NIntegrate[ 2 Sqrt[Max[0,1-(x^2+y^2)]],{x,-1,1},
{y,-1,1}]
4.18879

A little checking reveals the answer is in fact (4/3 p), as it should be. To help visualize what we have computed, we can plot this function.

Plot3D[ Sqrt[Max[0,1-(x^2+y^2)]],{x,-1,1},{y,-1,1}]

### Programming

The Mathematica language is flexible enough to allow for a variety of programming models. While Mathematica itself is written in an extended version of C, it borrows many constructs from other languages. Here, we use the computation of the Fibonacci sequence {1,1,2,3,5,8,13,21, ...} as an example to illustrate different approaches.

Fortran Style Programming

We start with a Fortran type of procedural approach using a Do loop.

n=6; tot[0]=tot[1]=1; (* Initialization *)
Do[ tot[i] = tot[i-1] + tot[i-2],{i,2,n}] (* Loop *)
{n,tot[n]} (* Output *)
{6,13}

**C Style Programming**

Here is a variation using a C style approach.

n=6;
For[ tot[0]=tot[1]=1; i=2 (* Initialization *)
,i<=n (* Test *)
,i++ (* Increment *)
,tot[i]=tot[i-1]+tot[i-2] (* Body *)
]
{n,tot[n]} (* Output *)
{6,13}

Rule-Based Programming

Finally, we show the very efficient rule-based method.

f[0]=f[1]=1; * Initialization *)
f[n_]:=f[n-1] + f[n-2] (* Rule *)
{6,f[6]} (* Output *)
{6, 13}

Since Mathematica can accommodate all of these styles of programming, the user is then free to select the style that best matches the needs of the task and the user's background.

###
Contexts and Subroutines

To create large complex applications, it is essential to decompose the problem into smaller tasks. Mathematica provides functionality to do this in a number of ways.

Function Subroutines

For example, one can create a function:

times[x_,y_]= x*y

Mathematica also has elaborate features to include default parameters:

times[x_,y_:2]= x*y

In this case, times[x] returns 2x. Mathematica also has elaborate features to perform pattern matching to arguments.

times[x_?NumericQ,y_Integer]= x*y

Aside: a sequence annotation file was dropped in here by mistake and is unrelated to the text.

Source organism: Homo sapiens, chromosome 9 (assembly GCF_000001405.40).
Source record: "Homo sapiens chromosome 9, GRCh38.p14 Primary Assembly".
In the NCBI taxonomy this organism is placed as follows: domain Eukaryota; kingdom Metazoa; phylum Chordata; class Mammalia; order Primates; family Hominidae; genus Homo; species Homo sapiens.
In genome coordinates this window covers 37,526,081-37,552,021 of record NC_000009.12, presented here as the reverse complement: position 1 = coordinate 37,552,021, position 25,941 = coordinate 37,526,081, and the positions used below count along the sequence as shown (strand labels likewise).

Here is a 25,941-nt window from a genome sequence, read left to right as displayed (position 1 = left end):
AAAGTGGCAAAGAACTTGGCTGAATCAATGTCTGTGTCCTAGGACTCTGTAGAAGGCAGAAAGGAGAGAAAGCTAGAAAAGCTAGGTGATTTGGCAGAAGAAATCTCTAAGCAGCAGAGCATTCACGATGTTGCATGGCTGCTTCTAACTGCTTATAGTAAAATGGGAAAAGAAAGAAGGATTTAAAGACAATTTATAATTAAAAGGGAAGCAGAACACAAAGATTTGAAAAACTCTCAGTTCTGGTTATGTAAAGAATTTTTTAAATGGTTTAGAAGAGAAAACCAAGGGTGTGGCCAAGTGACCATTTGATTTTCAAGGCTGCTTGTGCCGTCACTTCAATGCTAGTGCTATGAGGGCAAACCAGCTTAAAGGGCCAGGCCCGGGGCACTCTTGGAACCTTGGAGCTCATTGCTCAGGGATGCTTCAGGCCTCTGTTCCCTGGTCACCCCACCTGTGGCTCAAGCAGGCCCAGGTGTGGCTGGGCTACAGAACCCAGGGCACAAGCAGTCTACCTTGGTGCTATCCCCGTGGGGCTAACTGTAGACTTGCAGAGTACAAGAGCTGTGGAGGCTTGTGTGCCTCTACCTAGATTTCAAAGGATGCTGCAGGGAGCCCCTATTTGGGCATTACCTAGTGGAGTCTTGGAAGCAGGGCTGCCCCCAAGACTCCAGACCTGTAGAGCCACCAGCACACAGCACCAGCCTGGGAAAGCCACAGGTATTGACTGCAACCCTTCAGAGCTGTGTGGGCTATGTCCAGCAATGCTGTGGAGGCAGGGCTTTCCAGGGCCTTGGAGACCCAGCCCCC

In this case, the above definition will only be used when the first argument is numeric, and the second is an integer. Again, this is a simple example, but we can use these features to produce some powerful results. For example, we can use this feature to test that the argument of the Fibonacci function (see above) is a positive integer, thereby avoiding an infinite recursion.

fibonacci[x_Integer]:=f[x] /; x>0

{fibonacci[6],fibonacci[-6],fibonacci[3.4]}
{13,fibonacci[-6],fibonacci[3.4]}

Procedure Subroutines

For more complex procedures, there is the equivalent of a subroutine available.

subroutine[length_,width_]:=
Module[{area},
area= length * width;
Return[area]
];

Note here that the scope of the variables {length,width,area} are all local to the subroutine, and would not conflict with similarly named variables defined elsewhere by the user. This concept is key to building up a variety of functions without a conflict of function names.

###
Packages, Contexts, and Scopes

To go even further Mathematica allows us to create new contexts, or scopes. This is similar to the namespace concept in C++, cf., (Hommel, Hinnant, Mark, 1998).

x=1; (* Define x in Global' context *)
Context[x] (* Verify x lives in the Global context *)
"Global'"

BeginPackage["package'"]; (* Begin package *)
x=2; (* Define x in package' context *)
Context[x] (* Verify x lives in the package' context *)
"package'"

EndPackage[]; (* End package *)

{x,Global'x,package'x} (* Examine defined variables *)
{1,1,2}

In this example, the two assignments are not in conflict. The first assignment (x=1) assigns the Global variable Global'x to 1. The second assignment (x=2) assigns the package'x variable to 2. It is this contextual scoping capability which allows many independent packages to live together in harmony.

I can provide only a brief overview of Mathematica's programming ability. For an excellent description appropriate to an advanced level, see (R. Maeder, 1996).

Customization